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Published December 12th, 2018
Lynn's Top Five
Lynn Ballou is a CERTIFIED FINANCIAL PLANNER (tm) professional and Regional Director with EP Wealth Advisors, a Registered Investment Advisory Firm in Lafayette. Information used in the writing of this column is believed to be factual and up-to-date, however, we do not guarantee its accuracy. This column does not involve the rendering of personalized investment advice and is not intended to supplement individualized professional advice. A financial, tax and/or legal professional should be consulted before implementing any of the strategies directly or indirectly suggested and discussed. All investment strategies have the potential for profit or loss.

Welcome to the end of the tax year. And what a year it's been! With all the coverage of what some embrace as a great step forward and some disparage as a total mess, here we are nonetheless with just a few short weeks left to put the final touches on almost all the tax moves that will impact our 2018 income tax bill. I'd like to recap five for your consideration that you should review with a CPA or tax professional.
1) Terrible stock market? Maybe a silver lining: Every year financial planners like me remind clients that it's a good idea to tax loss harvest. The past few years haven't provided much opportunity for that, but maybe this year you'll find it's worth the effort to dig into your basis information and look for losses in non-retirement accounts. To understand if this option is beneficial for you, this is a perfect opportunity to review this with a Certified Financial Planner professional and a CPA or tax professional.
2) Prepay property taxes? Maybe. Many taxpayers will be surprised that itemizing their deductions will no longer help them, and this may especially be the case for married filers and particularly those 65 and older. Why? The standard deduction for married filers is now $24,000 with an additional $1,300 deduction for each filer 65 years of age and up. That, plus the limitation for property and California state taxes at $10,000 whether married or single and the loss of all miscellaneous deductions, has the government estimating that millions of us will no longer itemize our deductions. So this year do we still double down on our property taxes and pay the fall and spring vouchers like many of us have in previous years given the limits? Maybe. This is yet another item that you should review with your CPA or tax professional. Keep in mind that the state of California has not conformed to the new federal tax law and that may tip your decision.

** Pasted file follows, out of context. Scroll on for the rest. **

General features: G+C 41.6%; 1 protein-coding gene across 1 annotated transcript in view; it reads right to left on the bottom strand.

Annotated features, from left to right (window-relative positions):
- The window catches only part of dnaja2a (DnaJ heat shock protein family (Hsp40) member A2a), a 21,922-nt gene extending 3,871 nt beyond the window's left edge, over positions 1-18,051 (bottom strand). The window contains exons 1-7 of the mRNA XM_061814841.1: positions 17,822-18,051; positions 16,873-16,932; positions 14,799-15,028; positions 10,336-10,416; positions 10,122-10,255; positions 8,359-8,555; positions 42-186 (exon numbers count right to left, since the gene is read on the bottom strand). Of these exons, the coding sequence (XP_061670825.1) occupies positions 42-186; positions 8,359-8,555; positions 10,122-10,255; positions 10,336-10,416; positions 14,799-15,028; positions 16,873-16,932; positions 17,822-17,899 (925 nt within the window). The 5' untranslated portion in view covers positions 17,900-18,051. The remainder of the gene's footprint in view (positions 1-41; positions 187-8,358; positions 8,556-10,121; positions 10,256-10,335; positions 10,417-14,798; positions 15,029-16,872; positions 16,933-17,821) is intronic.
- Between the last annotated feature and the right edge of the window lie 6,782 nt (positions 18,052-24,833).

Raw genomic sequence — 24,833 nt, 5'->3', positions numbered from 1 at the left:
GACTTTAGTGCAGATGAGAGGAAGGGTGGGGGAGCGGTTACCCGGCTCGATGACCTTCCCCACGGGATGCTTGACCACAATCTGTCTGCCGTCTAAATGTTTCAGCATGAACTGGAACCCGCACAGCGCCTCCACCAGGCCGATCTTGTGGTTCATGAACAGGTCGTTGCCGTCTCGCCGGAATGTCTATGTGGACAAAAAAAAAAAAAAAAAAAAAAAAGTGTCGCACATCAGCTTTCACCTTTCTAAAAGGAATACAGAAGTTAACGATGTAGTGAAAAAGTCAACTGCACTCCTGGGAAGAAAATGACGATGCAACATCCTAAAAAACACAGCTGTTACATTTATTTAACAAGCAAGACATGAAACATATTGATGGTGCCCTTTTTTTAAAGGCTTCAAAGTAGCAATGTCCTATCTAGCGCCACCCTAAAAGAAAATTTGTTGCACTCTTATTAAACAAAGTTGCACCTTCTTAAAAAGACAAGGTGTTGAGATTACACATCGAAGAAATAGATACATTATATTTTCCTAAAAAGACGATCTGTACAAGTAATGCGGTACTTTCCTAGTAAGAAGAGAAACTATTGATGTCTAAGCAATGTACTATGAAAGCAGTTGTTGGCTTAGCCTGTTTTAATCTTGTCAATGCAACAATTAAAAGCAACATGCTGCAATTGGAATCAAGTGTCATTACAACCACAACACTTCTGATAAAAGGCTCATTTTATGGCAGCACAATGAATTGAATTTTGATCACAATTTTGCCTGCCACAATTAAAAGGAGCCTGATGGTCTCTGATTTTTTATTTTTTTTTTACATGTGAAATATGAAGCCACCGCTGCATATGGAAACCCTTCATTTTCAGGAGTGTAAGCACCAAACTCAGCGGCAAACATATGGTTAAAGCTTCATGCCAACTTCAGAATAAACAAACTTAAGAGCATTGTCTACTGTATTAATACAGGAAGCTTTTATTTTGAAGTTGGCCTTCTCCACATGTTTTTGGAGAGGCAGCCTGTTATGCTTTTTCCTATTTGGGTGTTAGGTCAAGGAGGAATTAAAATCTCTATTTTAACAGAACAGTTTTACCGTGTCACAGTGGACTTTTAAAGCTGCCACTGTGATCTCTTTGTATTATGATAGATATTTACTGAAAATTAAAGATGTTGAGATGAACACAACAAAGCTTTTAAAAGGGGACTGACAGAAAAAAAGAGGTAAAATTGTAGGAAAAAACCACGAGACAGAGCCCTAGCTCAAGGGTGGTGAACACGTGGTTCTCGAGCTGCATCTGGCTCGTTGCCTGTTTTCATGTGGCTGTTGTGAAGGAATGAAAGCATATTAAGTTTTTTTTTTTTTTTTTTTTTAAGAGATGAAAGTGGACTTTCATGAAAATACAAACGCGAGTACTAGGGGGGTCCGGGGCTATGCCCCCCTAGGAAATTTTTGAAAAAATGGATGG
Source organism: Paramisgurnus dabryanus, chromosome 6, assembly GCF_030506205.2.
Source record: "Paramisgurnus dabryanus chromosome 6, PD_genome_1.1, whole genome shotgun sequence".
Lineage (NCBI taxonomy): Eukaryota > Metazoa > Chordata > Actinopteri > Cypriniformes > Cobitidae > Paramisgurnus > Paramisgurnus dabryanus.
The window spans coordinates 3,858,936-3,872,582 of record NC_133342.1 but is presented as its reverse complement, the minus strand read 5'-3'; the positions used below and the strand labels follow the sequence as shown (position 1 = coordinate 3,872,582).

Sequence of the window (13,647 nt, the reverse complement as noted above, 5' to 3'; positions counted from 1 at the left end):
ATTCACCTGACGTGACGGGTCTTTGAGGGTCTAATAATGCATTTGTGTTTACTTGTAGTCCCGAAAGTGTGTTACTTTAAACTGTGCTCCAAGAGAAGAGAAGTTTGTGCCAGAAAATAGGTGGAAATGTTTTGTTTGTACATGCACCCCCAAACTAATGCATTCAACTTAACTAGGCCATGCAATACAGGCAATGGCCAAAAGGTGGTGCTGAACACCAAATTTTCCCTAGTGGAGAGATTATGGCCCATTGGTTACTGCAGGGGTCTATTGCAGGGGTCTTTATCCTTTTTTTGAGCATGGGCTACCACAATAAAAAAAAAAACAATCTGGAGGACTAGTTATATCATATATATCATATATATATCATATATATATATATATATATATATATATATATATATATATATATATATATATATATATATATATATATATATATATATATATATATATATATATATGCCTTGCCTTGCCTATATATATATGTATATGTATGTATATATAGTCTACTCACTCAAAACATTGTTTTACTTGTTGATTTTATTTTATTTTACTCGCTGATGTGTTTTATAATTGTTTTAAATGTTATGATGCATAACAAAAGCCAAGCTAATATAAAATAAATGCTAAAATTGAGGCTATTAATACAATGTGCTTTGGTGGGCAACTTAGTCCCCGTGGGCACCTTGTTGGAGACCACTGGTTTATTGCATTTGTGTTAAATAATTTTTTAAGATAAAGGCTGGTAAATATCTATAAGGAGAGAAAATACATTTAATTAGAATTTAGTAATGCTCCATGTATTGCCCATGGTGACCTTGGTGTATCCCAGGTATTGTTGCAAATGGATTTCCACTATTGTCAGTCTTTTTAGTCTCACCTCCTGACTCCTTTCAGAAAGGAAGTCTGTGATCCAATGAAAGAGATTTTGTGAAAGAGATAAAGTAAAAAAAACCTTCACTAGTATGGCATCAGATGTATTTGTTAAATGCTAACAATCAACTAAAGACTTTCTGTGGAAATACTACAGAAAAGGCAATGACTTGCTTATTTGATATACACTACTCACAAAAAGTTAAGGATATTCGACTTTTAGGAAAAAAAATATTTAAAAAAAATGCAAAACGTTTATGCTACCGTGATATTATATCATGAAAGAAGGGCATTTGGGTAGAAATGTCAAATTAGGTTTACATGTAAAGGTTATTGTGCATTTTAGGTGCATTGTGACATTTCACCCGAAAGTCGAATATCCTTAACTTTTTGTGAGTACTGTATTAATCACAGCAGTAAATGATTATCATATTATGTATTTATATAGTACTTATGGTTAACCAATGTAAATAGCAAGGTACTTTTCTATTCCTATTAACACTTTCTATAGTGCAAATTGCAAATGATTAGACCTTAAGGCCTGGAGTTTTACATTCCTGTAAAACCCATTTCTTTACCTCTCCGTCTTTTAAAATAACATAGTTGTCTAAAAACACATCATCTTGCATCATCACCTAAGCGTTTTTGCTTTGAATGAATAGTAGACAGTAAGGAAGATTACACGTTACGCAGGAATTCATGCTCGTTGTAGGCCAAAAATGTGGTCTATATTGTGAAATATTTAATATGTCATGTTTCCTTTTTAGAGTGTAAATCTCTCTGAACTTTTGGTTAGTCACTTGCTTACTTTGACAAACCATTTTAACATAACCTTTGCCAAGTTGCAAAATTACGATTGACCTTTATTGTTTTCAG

3) When will I get that refund promised me in the new tax law? In a few months when you file, you may be saying "what refund?" because the payroll tax withholding tables for the year took the new brackets into account and thus many have already been paying less. Unfortunately, the new tax laws weren't a tax cut for all - some of us will actually pay more because of the loss of the personal exemption as well as the many changes to itemizing. Run the numbers! Now is the time to work with your trusted advisors and be ready, if needed, to pony up more via either withholding or a fourth quarter tax payment due in mid-January.
4) Will my business get a 20 percent tax break? Many small business owners will receive a 20 percent deduction on their business income. The tax break phases out at $157,500 for single filer and twice that amount if you are married and have other limits as well. This new deduction is based on what's called Qualified Business Income. This is a complex possible deduction inside the sweeping new tax law. If you feel your business might qualify, or you are considering an entity change, you can do some preliminary reading at the IRS.gov website before you reach out to your tax and legal professional. Search for QBI and you will be directed to several helpful publications.
5) Bunching - it's not just for bananas! When you aggregate your potential deductions, take a look at two categories in particular: out of pocket medical expenses and charitable donations. If you are very close to benefiting from these costs with a deduction, you might want to bunch more into 2018, or similarly, push out your year-end planned medical payments and donations to next year and deduct them in 2019. However, with regard to itemizing medical expenses, note that this year you have a 7.5 percent Adjusted Gross Income threshold to overcome whereas next year the threshold increases to 10 percent of AGI. Important: If you are taking Required Minimum Distributions this year, don't forget to look at the possible benefits of donating directly from your RMD.
You may have noticed there's a theme here: Run the numbers. This isn't a year for guessing. And don't delay. You have very little time to make some big decisions. Reach out to your tax and financial planning pros to help you. Then you can breathe a little easier and enjoy the holidays!

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